Lemon says the construction team relied heavily on weekly meetings with D.H. Blattner for project updates to learn if any of the job's priorities had changed, and to find out if any work needed to be shifted around.

"The weekly meetings really helped keep us on track with what the primary contractor needed so they could do their job," he says.

Haskell Lemon began the job by clearing the 111 acres of grass and trees and soon realized they were dealing with low and unusually swampy land. They knew that even to continue working they had to improve the 325,000 square yards of subgrade.

"We constructed 12 inches of cement stabilization to make the soil firm enough to run our scrapers, trucks, and other construction equipment across it," Lemon says.

Next they had to raise the site 5 feet to get above the flood plain, so Haskell Lemon placed 412,000 cubic yards of excavation. To obtain a lot of the dirt needed for the site work the contractor created a number of 12-foot-deep stormwater holding ponds, encompassing more than 30 acres of the property.

"When you're paving over that much of an area you have to provide some place for the water to go," Lemon says. "This was a well-engineered project. Our biggest challenge was Union Pacific needed the site in operation immediately and the rush to get it done."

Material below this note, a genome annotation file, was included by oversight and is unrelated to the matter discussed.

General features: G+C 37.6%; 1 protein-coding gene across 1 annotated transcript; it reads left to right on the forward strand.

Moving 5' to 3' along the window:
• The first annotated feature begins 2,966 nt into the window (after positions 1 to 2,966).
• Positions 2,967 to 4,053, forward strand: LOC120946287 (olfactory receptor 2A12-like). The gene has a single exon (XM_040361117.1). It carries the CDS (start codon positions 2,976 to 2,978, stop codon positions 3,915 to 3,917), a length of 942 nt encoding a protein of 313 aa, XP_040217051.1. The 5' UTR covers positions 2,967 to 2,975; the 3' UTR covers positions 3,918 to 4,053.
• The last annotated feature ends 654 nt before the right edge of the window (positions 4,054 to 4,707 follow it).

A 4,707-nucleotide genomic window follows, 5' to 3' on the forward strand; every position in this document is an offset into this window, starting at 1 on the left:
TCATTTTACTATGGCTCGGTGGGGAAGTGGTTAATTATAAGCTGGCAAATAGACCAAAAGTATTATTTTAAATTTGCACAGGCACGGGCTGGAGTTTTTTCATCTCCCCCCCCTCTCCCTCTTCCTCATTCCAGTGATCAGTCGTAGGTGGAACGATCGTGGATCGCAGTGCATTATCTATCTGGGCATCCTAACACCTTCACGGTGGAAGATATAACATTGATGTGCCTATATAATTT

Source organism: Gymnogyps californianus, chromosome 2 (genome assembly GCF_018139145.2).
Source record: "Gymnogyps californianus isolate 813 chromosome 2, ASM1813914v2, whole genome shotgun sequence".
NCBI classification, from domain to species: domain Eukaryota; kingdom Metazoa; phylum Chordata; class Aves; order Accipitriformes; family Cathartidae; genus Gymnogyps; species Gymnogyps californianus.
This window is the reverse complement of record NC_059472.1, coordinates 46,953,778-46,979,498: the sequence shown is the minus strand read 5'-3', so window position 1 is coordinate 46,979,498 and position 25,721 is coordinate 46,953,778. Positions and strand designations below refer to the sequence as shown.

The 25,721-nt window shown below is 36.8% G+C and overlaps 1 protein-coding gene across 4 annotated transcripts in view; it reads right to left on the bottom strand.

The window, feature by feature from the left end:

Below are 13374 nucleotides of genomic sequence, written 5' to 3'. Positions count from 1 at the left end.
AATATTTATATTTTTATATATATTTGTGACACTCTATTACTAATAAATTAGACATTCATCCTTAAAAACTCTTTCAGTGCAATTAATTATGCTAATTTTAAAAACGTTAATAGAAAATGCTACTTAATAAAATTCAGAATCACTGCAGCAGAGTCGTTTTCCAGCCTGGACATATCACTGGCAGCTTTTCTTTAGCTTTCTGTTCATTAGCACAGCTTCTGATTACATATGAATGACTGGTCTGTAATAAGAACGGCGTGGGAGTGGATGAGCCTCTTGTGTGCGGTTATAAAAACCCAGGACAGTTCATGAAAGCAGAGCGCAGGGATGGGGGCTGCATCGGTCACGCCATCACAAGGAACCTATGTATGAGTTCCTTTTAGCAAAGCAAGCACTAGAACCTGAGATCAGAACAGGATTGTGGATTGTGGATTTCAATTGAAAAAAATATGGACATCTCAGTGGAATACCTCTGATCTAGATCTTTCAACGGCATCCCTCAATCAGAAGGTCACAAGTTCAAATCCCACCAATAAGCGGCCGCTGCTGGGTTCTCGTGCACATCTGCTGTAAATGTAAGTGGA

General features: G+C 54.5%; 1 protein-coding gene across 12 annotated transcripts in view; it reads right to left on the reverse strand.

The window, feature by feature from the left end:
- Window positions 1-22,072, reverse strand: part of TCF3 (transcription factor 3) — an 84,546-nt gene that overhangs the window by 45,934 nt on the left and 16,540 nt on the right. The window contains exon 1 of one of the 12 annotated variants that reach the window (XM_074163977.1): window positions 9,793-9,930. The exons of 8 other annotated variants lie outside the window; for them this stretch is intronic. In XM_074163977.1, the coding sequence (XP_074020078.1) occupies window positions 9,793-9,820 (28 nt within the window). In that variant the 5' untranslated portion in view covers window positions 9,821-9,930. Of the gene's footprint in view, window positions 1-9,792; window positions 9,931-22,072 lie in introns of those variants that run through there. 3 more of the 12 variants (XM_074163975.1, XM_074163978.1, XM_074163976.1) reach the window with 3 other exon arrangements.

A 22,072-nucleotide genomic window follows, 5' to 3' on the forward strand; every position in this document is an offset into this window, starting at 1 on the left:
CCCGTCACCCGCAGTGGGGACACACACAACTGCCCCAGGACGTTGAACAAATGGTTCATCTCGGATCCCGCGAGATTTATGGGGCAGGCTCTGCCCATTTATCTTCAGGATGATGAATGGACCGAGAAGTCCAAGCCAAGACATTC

Once Haskell Lemon's crews got the dirt moved and the site to its proper elevation they did another 12 inches of cement stabilization of the "new" subgrade to stabilize it at the proper elevation. That was followed by 8 inches of aggregate base for the foundation and 4 inches of hot mix asphalt surface course.

Lemon says the low-lying nature of the site required installation of 10,000 feet of 24-inch- to 60-inch-diameter corrugated metal pipe to collect storm water and bring it to the holding ponds. Construction of a concrete ditch liner around the perimeter of the site also helps collect water off the site.

Lemon says the contractor had three grading crews, an asphalt paving crew, a concrete crew, and a drainage crew — about 50 people — working 60 hours a week on the site throughout the life of the project.

"Each area was phased so that one crew followed right on the heels of the other," Lemon says. "First the grading crew would get the site ready, then the drainage crew went in, then the paving crew, and then any concrete."

Lemon says D.H. Blattner had to construct eight railroad spurs coming into the site from the main line, so those were the areas Haskell Lemon's crews finished first.

"All the time we're doing the grading and paving we're giving priority to areas where the tracks are coming into the site," Lemon says. "Then we paved the parking lots and areas that would be the staging or holding areas for the cars."

Overall Haskell Lemon placed 45,945 tons of high-spec hot mix asphalt.

"Once Union Pacific got the project's administrative aspects cleared and turned us loose it was just high-production, high-quality construction work," Lemon says. "Union Pacific ended up with a good construction team and once everything was cleared for us to go we were able to turn out a very superior project by the deadline."